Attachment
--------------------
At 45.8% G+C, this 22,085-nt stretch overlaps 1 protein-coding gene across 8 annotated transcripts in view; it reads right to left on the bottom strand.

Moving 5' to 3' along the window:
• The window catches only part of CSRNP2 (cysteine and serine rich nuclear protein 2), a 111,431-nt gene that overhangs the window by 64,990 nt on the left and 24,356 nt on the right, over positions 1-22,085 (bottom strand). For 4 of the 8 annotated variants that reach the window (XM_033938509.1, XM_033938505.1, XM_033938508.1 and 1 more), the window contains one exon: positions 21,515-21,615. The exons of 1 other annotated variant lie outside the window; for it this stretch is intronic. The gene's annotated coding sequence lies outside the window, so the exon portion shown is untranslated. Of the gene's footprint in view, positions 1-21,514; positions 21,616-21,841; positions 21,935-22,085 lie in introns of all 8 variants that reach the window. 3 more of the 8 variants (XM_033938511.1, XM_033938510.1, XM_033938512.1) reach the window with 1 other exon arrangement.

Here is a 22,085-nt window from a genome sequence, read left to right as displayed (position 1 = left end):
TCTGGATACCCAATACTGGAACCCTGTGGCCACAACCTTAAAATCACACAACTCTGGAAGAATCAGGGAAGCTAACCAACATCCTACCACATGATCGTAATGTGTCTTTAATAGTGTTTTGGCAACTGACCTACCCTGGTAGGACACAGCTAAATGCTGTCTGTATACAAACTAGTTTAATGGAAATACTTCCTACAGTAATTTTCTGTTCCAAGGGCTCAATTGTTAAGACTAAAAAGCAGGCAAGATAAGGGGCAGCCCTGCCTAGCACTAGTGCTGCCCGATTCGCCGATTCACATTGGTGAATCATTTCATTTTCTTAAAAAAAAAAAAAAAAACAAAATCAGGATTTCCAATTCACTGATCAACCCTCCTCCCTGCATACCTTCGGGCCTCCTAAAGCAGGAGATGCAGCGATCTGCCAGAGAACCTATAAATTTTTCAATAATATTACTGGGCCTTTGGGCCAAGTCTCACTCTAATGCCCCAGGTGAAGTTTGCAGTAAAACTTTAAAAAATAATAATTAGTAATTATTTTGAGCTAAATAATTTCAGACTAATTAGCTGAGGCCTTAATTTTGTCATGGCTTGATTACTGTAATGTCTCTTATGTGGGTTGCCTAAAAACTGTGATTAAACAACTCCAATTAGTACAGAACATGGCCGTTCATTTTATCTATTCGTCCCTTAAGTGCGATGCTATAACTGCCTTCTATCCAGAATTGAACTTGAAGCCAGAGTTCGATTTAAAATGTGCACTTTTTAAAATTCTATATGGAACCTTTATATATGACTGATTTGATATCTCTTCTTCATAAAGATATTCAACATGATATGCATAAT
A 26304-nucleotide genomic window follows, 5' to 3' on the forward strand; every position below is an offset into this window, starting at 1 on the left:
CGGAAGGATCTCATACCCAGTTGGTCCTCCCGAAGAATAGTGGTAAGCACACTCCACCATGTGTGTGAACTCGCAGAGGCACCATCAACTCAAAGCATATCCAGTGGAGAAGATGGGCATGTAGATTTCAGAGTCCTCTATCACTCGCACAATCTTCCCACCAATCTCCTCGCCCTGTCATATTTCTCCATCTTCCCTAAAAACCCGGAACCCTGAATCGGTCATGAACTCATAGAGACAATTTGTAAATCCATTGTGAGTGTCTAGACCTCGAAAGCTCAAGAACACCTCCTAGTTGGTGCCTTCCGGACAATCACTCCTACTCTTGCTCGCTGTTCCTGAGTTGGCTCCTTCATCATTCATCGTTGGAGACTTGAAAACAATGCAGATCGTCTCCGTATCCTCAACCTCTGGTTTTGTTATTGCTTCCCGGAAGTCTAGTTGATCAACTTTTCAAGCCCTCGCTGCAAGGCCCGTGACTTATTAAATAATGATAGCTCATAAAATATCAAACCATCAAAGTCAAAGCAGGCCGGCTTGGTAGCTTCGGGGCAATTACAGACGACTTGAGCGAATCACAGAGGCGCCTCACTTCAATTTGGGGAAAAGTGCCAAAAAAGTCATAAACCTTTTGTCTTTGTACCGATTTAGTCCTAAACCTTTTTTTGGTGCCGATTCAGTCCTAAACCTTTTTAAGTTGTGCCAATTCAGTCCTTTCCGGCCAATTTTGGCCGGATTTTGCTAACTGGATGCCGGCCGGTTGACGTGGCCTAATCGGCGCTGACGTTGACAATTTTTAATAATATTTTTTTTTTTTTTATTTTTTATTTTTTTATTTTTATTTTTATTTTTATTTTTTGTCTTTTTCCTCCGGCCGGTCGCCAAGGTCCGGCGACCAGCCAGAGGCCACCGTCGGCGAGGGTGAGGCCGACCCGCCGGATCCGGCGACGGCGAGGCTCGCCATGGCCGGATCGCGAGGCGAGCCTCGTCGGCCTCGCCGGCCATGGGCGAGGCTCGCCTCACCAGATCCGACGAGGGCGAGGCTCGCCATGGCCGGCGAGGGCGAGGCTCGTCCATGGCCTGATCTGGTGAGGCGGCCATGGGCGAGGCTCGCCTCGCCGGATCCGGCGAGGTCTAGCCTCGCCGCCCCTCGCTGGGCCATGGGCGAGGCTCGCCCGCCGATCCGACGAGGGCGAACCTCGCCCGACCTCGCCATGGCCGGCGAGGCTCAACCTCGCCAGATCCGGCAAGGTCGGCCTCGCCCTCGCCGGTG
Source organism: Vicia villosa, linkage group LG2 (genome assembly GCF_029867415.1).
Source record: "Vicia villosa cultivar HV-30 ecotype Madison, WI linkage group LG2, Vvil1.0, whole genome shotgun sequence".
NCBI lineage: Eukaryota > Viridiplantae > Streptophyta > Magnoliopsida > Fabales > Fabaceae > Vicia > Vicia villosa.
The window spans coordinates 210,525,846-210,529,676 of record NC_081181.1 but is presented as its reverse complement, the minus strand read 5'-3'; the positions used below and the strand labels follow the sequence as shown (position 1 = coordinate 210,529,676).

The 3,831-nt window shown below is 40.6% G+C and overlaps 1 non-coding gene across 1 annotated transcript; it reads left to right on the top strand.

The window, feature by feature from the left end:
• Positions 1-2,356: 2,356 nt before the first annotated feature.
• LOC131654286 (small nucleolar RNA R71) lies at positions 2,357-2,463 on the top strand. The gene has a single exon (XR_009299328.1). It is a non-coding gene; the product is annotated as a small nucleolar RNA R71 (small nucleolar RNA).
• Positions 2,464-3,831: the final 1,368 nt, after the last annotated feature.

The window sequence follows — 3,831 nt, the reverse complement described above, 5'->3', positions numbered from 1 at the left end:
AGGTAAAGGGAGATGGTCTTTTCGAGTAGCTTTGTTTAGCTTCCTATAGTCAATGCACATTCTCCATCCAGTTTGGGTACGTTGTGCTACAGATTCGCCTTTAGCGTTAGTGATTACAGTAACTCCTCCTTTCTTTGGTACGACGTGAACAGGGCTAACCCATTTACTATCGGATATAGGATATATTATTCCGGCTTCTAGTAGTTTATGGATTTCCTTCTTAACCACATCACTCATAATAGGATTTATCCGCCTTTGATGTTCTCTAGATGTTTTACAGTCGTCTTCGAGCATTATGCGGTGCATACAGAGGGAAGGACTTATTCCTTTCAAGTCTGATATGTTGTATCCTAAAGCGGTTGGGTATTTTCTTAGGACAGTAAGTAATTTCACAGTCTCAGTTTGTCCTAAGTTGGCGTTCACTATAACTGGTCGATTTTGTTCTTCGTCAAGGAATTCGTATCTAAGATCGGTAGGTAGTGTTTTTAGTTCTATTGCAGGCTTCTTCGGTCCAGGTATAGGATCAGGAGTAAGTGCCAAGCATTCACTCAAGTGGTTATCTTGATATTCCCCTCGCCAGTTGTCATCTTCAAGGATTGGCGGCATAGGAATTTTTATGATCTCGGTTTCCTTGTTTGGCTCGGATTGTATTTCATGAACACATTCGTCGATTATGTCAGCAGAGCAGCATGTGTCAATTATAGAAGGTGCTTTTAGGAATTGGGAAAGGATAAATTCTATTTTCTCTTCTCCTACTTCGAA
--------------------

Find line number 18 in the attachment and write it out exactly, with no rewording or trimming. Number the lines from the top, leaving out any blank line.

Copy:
AGGTAAAGGGAGATGGTCTTTTCGAGTAGCTTTGTTTAGCTTCCTATAGTCAATGCACATTCTCCATCCAGTTTGGGTACGTTGTGCTACAGATTCGCCTTTAGCGTTAGTGATTACAGTAACTCCTCCTTTCTTTGGTACGACGTGAACAGGGCTAACCCATTTACTATCGGATATAGGATATATTATTCCGGCTTCTAGTAGTTTATGGATTTCCTTCTTAACCACATCACTCATAATAGGATTTATCCGCCTTTGATGTTCTCTAGATGTTTTACAGTCGTCTTCGAGCATTATGCGGTGCATACAGAGGGAAGGACTTATTCCTTTCAAGTCTGATATGTTGTATCCTAAAGCGGTTGGGTATTTTCTTAGGACAGTAAGTAATTTCACAGTCTCAGTTTGTCCTAAGTTGGCGTTCACTATAACTGGTCGATTTTGTTCTTCGTCAAGGAATTCGTATCTAAGATCGGTAGGTAGTGTTTTTAGTTCTATTGCAGGCTTCTTCGGTCCAGGTATAGGATCAGGAGTAAGTGCCAAGCATTCACTCAAGTGGTTATCTTGATATTCCCCTCGCCAGTTGTCATCTTCAAGGATTGGCGGCATAGGAATTTTTATGATCTCGGTTTCCTTGTTTGGCTCGGATTGTATTTCATGAACACATTCGTCGATTATGTCAGCAGAGCAGCATGTGTCAATTATAGAAGGTGCTTTTAGGAATTGGGAAAGGATAAATTCTATTTTCTCTTCTCCTACTTCGAA